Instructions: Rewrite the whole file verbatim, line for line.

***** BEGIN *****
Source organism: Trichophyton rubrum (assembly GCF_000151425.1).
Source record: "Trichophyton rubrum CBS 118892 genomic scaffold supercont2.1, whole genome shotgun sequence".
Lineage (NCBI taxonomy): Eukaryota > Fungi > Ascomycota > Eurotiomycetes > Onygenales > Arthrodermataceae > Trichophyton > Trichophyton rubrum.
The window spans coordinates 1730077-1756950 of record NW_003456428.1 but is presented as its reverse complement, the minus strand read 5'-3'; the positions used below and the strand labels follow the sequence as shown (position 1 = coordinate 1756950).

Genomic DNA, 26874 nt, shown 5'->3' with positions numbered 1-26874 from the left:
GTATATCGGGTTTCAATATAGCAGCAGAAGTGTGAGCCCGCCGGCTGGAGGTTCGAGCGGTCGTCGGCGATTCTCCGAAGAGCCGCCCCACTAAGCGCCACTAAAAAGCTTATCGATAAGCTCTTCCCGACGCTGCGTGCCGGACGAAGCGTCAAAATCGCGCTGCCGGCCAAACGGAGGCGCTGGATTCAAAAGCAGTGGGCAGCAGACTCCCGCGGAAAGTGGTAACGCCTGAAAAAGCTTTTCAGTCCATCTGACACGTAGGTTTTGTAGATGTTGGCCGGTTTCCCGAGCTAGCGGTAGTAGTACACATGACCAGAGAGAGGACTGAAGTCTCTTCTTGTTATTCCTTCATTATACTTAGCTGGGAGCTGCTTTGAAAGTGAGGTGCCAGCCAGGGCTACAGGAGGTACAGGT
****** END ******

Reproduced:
Source organism: Trichophyton rubrum (assembly GCF_000151425.1).
Source record: "Trichophyton rubrum CBS 118892 genomic scaffold supercont2.1, whole genome shotgun sequence".
Lineage (NCBI taxonomy): Eukaryota > Fungi > Ascomycota > Eurotiomycetes > Onygenales > Arthrodermataceae > Trichophyton > Trichophyton rubrum.
The window spans coordinates 1730077-1756950 of record NW_003456428.1 but is presented as its reverse complement, the minus strand read 5'-3'; the positions used below and the strand labels follow the sequence as shown (position 1 = coordinate 1756950).

Genomic DNA, 26874 nt, shown 5'->3' with positions numbered 1-26874 from the left:
GTATATCGGGTTTCAATATAGCAGCAGAAGTGTGAGCCCGCCGGCTGGAGGTTCGAGCGGTCGTCGGCGATTCTCCGAAGAGCCGCCCCACTAAGCGCCACTAAAAAGCTTATCGATAAGCTCTTCCCGACGCTGCGTGCCGGACGAAGCGTCAAAATCGCGCTGCCGGCCAAACGGAGGCGCTGGATTCAAAAGCAGTGGGCAGCAGACTCCCGCGGAAAGTGGTAACGCCTGAAAAAGCTTTTCAGTCCATCTGACACGTAGGTTTTGTAGATGTTGGCCGGTTTCCCGAGCTAGCGGTAGTAGTACACATGACCAGAGAGAGGACTGAAGTCTCTTCTTGTTATTCCTTCATTATACTTAGCTGGGAGCTGCTTTGAAAGTGAGGTGCCAGCCAGGGCTACAGGAGGTACAGGT